MEDS 170 - Star Wars: Resistance, Rebellion, and Death
According to Fred Botting, author of Gothic, “Postmodernism, emerging as a global aesthetic style at the end of the 1970s and associated with the wider transformations of modernity, seemed particularly hospitable to the resuscitation of gothic forms and figures.” The theatrical release of Star Wars in 1977 marked one such occasion. The film’s revolutionary blend of science fiction and fantasy is built upon a foundation of gothic tropes and devices from the dysfunctional families and Mephistophelean tempters of the 18th century to the Inquisition prisons and revolutionary anxieties of the 19th century. How might our contemporary understanding of the Star Wars canon develop if we view it through this critical lens that highlights psychological violence, transgression, and excess as a way of unbalancing the hierarchies of good and evil, free will and predestination, tyranny and liberty?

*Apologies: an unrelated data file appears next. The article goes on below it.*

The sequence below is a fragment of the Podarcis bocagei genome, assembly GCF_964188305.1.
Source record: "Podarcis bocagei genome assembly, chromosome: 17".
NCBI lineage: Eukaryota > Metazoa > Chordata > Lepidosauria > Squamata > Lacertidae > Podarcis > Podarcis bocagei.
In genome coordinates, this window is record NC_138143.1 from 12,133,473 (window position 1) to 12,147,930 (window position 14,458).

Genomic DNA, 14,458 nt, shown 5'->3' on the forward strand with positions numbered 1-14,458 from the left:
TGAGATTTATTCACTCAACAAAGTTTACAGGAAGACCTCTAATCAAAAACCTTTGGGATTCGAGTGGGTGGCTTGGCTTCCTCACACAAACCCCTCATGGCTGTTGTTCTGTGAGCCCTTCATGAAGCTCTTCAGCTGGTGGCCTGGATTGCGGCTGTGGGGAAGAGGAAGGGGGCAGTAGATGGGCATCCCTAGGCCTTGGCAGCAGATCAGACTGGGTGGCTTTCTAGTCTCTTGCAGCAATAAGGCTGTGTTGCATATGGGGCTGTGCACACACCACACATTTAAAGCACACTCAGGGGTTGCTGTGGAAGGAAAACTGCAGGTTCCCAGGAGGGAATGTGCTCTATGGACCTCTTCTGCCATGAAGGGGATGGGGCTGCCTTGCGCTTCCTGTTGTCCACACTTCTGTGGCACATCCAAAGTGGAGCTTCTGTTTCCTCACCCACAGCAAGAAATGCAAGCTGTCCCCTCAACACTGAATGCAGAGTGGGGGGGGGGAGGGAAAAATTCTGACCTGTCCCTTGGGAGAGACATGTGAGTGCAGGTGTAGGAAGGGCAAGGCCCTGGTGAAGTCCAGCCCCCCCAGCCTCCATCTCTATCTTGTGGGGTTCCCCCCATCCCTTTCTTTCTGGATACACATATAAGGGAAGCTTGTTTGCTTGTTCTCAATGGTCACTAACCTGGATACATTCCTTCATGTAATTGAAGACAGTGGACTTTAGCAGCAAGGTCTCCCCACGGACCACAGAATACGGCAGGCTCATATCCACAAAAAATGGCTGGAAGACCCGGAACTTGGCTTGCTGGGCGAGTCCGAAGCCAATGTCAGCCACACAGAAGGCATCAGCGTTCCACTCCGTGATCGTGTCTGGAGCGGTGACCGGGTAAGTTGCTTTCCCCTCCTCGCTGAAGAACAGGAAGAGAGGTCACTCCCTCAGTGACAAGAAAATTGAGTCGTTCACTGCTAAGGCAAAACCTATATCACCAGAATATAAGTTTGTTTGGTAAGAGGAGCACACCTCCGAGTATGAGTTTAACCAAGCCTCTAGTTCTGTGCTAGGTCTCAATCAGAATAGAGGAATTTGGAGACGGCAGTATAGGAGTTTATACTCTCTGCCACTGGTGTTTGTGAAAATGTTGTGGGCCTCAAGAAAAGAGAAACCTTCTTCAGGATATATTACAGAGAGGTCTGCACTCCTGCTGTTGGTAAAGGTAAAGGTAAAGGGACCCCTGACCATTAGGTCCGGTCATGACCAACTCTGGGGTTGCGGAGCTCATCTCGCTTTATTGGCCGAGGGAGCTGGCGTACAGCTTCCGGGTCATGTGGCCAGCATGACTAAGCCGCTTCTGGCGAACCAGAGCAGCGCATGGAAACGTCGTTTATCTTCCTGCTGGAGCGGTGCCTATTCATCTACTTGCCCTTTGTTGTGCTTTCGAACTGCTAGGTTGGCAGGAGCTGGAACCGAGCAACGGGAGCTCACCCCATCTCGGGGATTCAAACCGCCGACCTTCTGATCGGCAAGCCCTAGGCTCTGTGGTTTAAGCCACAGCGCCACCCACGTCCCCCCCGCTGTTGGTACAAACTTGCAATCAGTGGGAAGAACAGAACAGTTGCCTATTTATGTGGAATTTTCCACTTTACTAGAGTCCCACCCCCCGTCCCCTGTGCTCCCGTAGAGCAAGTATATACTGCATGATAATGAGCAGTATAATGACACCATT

Together we examine the gothic elements of Star Wars across representational media (including films, storyboards, comics, propaganda posters, short stories, and toys) in order to better understand the ways in which Star Wars engages with the experience of (neo)Imperialism. The Skywalker saga projects a particularly gothic sense of loss and dislocation (of history, culture, identity, and autonomy) by displaying the terrors and traumas of colonization: subjugation, banishment, enforced assimilation, slavery, and genocide. As a paragon of political resistance to the patterns of retributive violence, Star Wars invites us to consider gothic fiction as a crucible for self-knowledge and deliberate action.
Prerequisite(s): Open only to first-year students; satisfies the college requirement for a First-Year Writing Seminar.
Two 75-minute periods.
Not offered in 2023/24.
Course Format: CLS
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